but the noise steadily increased. Oh God! what could I do? I foamed --I raved --I swore!- EAPWe ride along as Jake deals with his publisher, his agent, his fans, and his peers. There is a lot of support for him in the community, as most presume it is just a nutter harassing him in search of a lawyer-enhanced payday. But Jake knows this is no gold-digging faker. Yet he still feels it necessary to keep this from Anna for a long time, even after they are living together. Just how dangerous is TalentedTom?
I seem to be attracted to sociopathic male antagonists. I also appear to like college campuses. - from the Scoundrel Time interviewThe engine shifts into overdrive when Jake decides to stop playing defense and begins doing some serious research to identify his tormentor, and learns that his may not be the only theft related to Evan’s plot.
It grew louder --louder --louder! And still the men chatted pleasantly, and smiled. Was it possible they heard not? Almighty God! --no, no! They heard! --they suspected! --they knew! - EAPIn addition to Poe, I was reminded of another book-stealing novel of recent vintage, A Ladder to the Sky, with a much more flagrant, and feckless thief. In this one Korelitz drives us through Jake’s excuses and makes us consider just where fair use ends and theft begins.
The Plot may seem a little hard on writers, but that shouldn’t surprise anyone; we’re hard on ourselves. In fact, you couldn’t hope to meet a more self-flagellating bunch of creatives anywhere. At the end of the day, though, we are the lucky ones. First, because we get to work with language, and language is thrilling. Second, because we love stories and we get to frolic in them. Begged, borrowed, adapted, embroidered … perhaps even stolen: it’s all a part of a grand conversation. - from AcknowledgementsThe only place I had issues was with the baddie’s final explanations. I cannot really go into details as it would require significant spoilage, but the motivation for what comes at the end seems thin. A name change might have raised questions at an institution. And one might have expected a greater bit of interest on the part of the authorities after one death, particularly in tracing back a specific person’s real-world movements, and someone else’s on-line activity.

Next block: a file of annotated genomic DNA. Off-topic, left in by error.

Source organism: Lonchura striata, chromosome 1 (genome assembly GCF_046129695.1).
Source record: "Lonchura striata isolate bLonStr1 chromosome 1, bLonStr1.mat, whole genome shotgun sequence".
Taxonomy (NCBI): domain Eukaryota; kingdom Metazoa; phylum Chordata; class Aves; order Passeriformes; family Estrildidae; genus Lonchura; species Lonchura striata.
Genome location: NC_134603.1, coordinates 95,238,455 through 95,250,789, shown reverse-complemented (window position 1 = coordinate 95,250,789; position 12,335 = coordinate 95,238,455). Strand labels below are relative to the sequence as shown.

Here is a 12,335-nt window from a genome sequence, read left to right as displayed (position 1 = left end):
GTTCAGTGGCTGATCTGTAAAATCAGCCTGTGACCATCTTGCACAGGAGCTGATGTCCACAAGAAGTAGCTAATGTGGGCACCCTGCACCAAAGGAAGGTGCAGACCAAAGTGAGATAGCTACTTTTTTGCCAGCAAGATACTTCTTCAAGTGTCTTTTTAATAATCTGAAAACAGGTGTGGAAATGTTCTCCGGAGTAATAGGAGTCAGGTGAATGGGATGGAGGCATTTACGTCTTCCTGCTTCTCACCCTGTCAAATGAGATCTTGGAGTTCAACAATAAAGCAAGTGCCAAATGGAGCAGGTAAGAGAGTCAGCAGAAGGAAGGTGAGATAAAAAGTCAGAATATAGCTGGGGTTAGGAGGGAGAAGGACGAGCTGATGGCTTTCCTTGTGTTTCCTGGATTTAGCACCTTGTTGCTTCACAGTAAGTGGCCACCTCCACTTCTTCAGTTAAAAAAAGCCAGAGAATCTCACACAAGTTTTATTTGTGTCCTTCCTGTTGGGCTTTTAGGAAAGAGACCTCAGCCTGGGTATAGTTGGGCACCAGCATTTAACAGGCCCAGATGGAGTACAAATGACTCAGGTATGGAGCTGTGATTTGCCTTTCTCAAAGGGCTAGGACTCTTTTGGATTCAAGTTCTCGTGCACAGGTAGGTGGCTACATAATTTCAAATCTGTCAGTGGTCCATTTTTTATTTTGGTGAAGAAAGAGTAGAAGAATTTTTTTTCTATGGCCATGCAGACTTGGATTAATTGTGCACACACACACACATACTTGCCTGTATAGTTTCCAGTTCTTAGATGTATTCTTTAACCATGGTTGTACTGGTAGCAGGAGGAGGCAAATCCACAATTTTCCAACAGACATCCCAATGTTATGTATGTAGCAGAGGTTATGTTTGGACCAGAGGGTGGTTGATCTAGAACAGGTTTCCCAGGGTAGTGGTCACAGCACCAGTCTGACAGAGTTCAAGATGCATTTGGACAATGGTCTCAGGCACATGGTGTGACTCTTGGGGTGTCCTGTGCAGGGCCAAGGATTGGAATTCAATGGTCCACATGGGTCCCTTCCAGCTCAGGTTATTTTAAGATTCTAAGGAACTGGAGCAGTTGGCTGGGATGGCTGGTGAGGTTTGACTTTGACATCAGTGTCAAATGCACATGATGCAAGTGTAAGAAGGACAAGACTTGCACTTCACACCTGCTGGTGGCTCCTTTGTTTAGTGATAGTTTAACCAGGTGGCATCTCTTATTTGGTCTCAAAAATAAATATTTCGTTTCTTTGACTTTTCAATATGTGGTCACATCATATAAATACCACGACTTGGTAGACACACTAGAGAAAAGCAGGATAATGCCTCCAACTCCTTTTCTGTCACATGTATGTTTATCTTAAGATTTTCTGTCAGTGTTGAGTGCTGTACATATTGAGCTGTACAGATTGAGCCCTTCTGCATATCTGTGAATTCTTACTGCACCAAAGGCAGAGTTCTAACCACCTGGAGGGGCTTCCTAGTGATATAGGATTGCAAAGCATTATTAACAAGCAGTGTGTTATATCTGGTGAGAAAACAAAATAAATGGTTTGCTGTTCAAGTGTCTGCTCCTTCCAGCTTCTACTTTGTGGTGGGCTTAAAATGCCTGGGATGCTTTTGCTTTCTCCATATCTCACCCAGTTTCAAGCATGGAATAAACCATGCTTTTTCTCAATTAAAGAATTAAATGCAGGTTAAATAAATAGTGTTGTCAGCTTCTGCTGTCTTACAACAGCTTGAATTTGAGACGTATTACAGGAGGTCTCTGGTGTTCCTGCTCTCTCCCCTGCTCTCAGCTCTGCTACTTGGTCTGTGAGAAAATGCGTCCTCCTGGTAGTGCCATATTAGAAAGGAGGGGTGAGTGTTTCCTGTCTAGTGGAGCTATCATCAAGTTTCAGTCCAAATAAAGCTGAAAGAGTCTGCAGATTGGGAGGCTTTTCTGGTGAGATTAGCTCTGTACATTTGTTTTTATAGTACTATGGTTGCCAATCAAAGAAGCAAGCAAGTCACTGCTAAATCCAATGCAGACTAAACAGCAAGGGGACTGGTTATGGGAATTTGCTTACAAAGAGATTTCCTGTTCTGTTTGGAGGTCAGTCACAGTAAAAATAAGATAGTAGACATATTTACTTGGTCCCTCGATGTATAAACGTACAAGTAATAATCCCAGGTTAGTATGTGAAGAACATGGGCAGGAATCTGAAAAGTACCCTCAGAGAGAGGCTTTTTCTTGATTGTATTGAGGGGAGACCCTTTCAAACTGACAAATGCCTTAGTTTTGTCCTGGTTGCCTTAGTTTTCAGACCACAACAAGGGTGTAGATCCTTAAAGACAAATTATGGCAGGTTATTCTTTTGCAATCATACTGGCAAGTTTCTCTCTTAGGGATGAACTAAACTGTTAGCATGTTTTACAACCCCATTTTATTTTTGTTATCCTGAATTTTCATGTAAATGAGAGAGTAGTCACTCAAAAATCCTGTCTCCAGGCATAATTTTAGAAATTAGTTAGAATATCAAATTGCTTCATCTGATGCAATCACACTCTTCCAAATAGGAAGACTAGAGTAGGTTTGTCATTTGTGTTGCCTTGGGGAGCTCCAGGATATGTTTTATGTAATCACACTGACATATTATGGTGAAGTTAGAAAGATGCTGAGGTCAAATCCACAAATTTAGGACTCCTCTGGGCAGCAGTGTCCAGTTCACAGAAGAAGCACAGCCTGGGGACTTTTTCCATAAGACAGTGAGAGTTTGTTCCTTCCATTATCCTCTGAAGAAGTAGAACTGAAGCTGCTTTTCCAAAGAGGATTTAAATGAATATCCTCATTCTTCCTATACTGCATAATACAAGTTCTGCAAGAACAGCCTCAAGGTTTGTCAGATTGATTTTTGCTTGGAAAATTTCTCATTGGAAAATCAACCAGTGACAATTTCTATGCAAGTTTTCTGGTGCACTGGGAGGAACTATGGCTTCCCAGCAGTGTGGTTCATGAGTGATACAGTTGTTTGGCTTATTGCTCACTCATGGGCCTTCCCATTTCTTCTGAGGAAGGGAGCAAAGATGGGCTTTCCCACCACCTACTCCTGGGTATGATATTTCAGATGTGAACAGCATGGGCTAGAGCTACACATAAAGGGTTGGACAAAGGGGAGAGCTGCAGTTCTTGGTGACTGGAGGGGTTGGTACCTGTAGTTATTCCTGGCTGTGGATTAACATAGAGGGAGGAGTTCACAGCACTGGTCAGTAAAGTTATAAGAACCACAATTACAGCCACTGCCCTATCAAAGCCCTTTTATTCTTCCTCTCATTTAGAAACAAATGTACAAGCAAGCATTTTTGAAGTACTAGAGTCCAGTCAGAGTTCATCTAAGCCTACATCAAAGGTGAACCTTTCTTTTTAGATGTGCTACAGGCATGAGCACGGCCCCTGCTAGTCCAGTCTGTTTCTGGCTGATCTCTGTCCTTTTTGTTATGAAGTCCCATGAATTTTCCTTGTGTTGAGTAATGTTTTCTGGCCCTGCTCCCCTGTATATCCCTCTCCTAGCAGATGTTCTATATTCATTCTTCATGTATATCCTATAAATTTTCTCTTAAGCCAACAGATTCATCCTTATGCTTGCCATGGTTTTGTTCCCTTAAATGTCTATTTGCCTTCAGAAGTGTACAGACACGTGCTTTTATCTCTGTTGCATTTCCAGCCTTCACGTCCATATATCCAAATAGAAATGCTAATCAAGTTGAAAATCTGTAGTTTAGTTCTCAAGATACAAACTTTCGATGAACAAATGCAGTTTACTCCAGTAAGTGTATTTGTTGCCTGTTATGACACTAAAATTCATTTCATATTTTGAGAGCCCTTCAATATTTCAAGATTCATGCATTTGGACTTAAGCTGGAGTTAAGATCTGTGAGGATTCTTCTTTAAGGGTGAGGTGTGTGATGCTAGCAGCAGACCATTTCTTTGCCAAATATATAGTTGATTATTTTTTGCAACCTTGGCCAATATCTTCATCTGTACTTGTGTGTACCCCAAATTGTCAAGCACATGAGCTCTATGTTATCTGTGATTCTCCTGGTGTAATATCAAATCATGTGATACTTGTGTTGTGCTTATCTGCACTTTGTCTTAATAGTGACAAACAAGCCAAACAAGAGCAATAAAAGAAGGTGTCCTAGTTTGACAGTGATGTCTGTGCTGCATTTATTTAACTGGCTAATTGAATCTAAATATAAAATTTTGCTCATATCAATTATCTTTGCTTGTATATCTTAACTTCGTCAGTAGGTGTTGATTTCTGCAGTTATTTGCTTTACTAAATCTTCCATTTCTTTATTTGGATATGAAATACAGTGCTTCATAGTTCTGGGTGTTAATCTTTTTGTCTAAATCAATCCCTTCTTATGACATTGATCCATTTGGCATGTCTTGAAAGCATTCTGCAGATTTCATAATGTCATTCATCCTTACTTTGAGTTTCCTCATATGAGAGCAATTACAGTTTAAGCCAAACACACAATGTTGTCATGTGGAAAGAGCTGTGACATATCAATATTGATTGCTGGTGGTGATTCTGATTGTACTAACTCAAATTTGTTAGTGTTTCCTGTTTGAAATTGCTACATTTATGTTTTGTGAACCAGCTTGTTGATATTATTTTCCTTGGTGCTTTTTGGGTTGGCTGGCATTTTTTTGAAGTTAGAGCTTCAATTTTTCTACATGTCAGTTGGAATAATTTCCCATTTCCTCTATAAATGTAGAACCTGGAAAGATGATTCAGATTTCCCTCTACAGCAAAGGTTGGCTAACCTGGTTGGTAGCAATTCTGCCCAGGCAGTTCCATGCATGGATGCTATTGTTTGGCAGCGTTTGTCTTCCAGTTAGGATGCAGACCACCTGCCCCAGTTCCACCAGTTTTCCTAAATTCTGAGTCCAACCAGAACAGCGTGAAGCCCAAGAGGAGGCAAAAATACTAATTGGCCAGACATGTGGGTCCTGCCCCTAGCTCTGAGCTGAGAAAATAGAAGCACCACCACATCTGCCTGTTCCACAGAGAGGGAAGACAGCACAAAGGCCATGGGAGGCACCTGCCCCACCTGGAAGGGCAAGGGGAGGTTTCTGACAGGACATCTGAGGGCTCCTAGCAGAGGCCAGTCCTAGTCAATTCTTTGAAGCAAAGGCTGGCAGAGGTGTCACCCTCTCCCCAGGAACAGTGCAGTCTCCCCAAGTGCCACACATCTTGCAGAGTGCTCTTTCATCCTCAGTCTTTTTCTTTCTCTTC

I felt that I must scream or die! and now --again! --hark! louder! louder! louder! louder! - EAP
The Clive Cusslers and mom bloggers might still be persuadable that Jake was a famous, or at least a “highly regarded” young (now “youngish”) novelist, but the would-be David Foster Wallaces and Donna Tartts who were certainly present in the pile of folders? Not so much. This group would be all too aware that Jacob Finch Bonner had fumbled his early shot, failed to produce a good enough second novel or any trace of a third novel, and been sent to the special purgatory for formerly promising writers, from which so few of them ever emerged. (It happened to be untrue that Jake had not produced a third novel, but in this case the untruth was actually preferable to the truth. There had indeed been a third novel, and even a fourth, but those manuscripts, the making of which had together consumed nearly five years of his life, had been rejected by a spectacular array of publishers of declining prestige, from the “legacy” publisher of The Invention of Wonder to the respectable university press that had published his second book, Reverberations, to the many, many small press publication competitions listed in the back of Poets & Writers, which he had spent a small fortune entering, and, needless to say, had failed to win. Given these demoralizing facts, he actually preferred that his students believe he was still struggling to reel in that mythical and stupendous second novel.)
"I’m starting as an adjunct at Hopkins this fall, but I’ve never taught. I might be in pretty far over my head.”
He looked at her, his reserve of goodwill, already small, now swiftly draining away. Adjunct at Johns Hopkins was nothing to sneeze at. It probably meant a fellowship she’d had to beat a few hundred other poets out for. The university press publication was likely also the result of a prize, it occurred to him now, and just about everyone coming out of an MFA program with a manuscript went in for every one of those. This girl, Alice, was quite possibly some version of a big deal, or at least what passed for a big deal in the poetry world. The thought of that deflated him utterly.
But there was one thing he actually did believe in that bordered on the magical, or at least the beyond-pedestrian, and that was the duty a writer owed to a story.I received a free ARC of The Plot by Jean Hanff Korelitz from Macmillan in an exchange for an honest review.